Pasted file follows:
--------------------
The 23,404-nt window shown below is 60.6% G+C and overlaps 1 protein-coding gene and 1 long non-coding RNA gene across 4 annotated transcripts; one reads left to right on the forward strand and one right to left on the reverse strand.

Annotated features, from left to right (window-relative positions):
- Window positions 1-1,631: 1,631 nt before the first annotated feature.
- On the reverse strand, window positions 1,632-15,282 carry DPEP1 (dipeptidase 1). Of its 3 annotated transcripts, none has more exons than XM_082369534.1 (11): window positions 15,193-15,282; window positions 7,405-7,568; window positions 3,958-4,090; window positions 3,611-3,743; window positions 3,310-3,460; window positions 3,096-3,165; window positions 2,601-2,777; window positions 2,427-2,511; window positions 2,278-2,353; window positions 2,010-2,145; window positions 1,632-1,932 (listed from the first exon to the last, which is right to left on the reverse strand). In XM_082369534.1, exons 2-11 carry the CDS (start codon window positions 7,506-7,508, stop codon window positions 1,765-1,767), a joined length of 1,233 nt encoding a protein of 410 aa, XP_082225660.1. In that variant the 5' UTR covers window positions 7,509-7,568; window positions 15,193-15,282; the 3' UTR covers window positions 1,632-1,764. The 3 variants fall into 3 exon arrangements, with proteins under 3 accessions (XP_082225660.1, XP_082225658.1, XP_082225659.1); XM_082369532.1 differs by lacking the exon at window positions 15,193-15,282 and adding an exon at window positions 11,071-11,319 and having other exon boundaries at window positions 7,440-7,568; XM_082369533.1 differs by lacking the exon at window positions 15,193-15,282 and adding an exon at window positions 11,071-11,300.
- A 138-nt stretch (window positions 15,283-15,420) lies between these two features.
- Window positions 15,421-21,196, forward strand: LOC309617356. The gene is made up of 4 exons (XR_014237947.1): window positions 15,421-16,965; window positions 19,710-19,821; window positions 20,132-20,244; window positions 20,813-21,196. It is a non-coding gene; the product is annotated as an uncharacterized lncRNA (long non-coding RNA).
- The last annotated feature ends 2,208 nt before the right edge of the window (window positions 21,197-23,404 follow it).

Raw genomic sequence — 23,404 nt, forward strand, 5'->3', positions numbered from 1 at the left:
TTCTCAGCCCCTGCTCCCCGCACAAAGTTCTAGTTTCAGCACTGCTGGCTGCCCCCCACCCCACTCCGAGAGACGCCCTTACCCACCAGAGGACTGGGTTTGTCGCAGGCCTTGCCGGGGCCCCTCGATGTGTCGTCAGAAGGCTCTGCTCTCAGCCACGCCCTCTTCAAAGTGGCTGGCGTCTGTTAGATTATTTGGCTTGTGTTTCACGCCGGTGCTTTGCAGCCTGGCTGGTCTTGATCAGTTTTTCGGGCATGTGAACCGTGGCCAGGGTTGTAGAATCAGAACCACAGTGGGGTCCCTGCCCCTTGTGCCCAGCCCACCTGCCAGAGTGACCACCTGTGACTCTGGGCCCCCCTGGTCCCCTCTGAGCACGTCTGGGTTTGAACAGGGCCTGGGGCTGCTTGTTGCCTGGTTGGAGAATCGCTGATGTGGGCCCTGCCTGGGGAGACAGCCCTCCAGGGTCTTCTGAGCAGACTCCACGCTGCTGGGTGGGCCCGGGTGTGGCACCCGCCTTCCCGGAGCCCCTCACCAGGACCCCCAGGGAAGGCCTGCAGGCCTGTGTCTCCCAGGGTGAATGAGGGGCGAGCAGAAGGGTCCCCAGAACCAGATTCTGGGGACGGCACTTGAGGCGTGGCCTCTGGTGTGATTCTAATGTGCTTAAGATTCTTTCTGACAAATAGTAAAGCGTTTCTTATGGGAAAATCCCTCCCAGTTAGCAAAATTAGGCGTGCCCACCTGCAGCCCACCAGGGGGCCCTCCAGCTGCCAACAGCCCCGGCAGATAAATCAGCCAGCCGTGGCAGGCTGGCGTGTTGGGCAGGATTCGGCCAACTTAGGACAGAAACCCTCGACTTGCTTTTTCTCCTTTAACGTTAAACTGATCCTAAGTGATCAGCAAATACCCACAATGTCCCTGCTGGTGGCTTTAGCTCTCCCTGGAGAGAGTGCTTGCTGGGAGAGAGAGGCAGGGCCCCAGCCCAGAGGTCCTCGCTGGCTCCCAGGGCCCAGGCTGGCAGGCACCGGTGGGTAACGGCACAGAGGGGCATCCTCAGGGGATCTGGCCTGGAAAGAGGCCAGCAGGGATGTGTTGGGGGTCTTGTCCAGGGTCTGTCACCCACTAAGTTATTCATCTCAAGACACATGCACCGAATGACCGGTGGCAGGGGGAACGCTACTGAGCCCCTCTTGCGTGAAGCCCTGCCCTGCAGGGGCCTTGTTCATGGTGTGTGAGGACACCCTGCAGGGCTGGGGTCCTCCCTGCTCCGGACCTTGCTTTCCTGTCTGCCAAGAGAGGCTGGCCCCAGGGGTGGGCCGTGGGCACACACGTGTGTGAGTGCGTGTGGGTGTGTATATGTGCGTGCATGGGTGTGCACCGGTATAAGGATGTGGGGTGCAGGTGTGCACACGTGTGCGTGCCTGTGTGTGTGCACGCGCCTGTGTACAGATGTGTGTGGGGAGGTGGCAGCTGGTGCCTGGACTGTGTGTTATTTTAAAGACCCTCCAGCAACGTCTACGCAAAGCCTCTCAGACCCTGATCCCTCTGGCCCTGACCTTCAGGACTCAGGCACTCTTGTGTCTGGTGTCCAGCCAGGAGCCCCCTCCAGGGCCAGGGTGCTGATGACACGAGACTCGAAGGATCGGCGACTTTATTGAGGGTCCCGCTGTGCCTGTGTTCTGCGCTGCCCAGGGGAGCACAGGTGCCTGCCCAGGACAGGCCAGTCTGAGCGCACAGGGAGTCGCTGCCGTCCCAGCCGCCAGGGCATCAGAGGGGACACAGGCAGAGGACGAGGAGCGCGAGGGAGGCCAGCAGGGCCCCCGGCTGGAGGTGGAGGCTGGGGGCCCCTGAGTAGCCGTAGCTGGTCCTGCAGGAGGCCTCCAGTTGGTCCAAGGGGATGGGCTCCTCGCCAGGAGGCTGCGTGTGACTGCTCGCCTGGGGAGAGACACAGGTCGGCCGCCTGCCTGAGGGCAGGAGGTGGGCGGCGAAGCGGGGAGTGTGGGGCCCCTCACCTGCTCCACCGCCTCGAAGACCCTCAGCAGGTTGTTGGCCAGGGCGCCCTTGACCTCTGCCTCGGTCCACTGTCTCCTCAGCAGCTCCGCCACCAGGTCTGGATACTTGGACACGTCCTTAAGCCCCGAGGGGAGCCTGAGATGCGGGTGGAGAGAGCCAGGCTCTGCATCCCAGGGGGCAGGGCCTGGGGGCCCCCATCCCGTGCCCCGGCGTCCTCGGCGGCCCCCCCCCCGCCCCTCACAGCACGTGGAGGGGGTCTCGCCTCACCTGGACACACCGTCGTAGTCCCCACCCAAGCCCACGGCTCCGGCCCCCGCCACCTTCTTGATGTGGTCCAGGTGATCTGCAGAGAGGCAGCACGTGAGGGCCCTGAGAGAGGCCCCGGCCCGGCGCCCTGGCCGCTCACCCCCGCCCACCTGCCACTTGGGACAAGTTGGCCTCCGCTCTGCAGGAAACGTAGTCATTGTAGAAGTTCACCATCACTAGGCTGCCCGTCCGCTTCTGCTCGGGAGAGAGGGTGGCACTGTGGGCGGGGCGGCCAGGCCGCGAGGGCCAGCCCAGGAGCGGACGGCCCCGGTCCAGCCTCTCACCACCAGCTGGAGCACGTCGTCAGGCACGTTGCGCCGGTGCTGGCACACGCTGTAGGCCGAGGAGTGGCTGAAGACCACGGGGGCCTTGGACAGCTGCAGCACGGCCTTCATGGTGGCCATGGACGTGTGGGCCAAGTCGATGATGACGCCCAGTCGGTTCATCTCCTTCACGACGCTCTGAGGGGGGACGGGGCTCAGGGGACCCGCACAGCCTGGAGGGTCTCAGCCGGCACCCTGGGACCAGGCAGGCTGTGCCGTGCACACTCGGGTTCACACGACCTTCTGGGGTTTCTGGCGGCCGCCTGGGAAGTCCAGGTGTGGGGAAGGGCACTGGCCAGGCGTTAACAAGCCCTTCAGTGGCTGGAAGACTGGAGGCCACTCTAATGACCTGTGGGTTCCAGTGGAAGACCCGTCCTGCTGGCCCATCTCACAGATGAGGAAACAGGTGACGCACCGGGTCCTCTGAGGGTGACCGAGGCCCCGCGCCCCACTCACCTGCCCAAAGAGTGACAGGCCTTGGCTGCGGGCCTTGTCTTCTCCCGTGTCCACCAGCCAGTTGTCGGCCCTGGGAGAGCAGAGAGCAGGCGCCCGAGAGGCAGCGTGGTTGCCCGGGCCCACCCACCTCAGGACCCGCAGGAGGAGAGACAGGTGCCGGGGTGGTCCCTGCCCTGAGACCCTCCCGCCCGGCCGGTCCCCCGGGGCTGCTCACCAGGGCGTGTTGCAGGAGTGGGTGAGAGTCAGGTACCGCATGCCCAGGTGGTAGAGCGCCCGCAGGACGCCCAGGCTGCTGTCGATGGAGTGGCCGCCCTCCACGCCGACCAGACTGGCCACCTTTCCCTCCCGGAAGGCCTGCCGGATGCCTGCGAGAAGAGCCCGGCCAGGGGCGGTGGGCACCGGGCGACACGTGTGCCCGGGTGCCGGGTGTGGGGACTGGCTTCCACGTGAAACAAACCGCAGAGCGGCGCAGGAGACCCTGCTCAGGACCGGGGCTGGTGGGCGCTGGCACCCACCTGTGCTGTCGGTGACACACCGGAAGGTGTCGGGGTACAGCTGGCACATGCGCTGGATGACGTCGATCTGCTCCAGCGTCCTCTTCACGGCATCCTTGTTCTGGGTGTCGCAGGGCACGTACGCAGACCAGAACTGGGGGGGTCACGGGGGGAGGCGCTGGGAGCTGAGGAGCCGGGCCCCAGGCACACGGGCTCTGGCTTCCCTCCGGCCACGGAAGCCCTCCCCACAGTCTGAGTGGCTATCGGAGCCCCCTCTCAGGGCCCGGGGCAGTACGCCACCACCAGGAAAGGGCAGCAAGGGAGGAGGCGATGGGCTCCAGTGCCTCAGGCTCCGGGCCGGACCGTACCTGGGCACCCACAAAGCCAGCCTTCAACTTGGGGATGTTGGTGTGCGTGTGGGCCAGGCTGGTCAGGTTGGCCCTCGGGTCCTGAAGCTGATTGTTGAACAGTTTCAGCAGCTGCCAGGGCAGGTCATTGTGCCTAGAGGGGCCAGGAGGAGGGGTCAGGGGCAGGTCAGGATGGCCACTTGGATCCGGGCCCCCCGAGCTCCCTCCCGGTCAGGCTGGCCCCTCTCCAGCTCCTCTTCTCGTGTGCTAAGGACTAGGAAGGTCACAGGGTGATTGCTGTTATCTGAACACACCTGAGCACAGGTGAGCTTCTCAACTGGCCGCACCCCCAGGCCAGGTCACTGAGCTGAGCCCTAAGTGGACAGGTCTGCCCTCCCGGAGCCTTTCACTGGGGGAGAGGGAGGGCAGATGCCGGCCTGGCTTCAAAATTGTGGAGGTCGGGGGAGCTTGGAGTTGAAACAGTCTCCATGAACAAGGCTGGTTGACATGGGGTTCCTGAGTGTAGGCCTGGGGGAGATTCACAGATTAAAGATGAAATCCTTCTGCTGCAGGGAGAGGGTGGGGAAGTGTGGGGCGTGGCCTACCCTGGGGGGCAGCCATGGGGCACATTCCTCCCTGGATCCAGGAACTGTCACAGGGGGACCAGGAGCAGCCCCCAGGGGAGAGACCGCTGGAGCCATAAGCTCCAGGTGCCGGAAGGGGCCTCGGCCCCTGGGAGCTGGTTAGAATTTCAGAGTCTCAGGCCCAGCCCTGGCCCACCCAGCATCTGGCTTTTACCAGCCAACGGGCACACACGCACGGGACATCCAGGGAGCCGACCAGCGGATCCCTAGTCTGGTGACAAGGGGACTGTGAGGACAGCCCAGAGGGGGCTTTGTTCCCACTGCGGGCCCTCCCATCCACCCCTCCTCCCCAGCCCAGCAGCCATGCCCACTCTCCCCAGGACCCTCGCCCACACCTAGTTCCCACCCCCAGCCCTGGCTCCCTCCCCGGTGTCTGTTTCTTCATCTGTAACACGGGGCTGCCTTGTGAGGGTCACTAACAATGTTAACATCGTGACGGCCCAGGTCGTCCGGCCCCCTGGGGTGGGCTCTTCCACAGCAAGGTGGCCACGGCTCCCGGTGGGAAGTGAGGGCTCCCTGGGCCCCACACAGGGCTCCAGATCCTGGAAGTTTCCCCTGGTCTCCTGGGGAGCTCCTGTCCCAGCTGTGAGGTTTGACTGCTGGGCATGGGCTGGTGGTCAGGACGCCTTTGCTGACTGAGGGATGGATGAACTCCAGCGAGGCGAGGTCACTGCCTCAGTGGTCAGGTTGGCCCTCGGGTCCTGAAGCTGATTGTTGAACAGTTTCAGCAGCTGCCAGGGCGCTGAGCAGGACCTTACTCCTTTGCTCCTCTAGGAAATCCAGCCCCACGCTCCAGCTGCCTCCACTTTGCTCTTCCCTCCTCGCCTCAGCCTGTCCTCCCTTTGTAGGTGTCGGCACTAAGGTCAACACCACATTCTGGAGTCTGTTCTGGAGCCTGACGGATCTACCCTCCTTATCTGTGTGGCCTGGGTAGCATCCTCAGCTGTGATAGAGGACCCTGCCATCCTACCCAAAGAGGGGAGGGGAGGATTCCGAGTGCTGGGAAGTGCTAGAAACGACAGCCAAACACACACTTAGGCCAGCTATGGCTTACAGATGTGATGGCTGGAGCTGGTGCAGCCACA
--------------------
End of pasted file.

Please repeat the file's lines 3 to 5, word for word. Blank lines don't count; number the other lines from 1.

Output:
- Window positions 1-1,631: 1,631 nt before the first annotated feature.
- On the reverse strand, window positions 1,632-15,282 carry DPEP1 (dipeptidase 1). Of its 3 annotated transcripts, none has more exons than XM_082369534.1 (11): window positions 15,193-15,282; window positions 7,405-7,568; window positions 3,958-4,090; window positions 3,611-3,743; window positions 3,310-3,460; window positions 3,096-3,165; window positions 2,601-2,777; window positions 2,427-2,511; window positions 2,278-2,353; window positions 2,010-2,145; window positions 1,632-1,932 (listed from the first exon to the last, which is right to left on the reverse strand). In XM_082369534.1, exons 2-11 carry the CDS (start codon window positions 7,506-7,508, stop codon window positions 1,765-1,767), a joined length of 1,233 nt encoding a protein of 410 aa, XP_082225660.1. In that variant the 5' UTR covers window positions 7,509-7,568; window positions 15,193-15,282; the 3' UTR covers window positions 1,632-1,764. The 3 variants fall into 3 exon arrangements, with proteins under 3 accessions (XP_082225660.1, XP_082225658.1, XP_082225659.1); XM_082369532.1 differs by lacking the exon at window positions 15,193-15,282 and adding an exon at window positions 11,071-11,319 and having other exon boundaries at window positions 7,440-7,568; XM_082369533.1 differs by lacking the exon at window positions 15,193-15,282 and adding an exon at window positions 11,071-11,300.
- A 138-nt stretch (window positions 15,283-15,420) lies between these two features.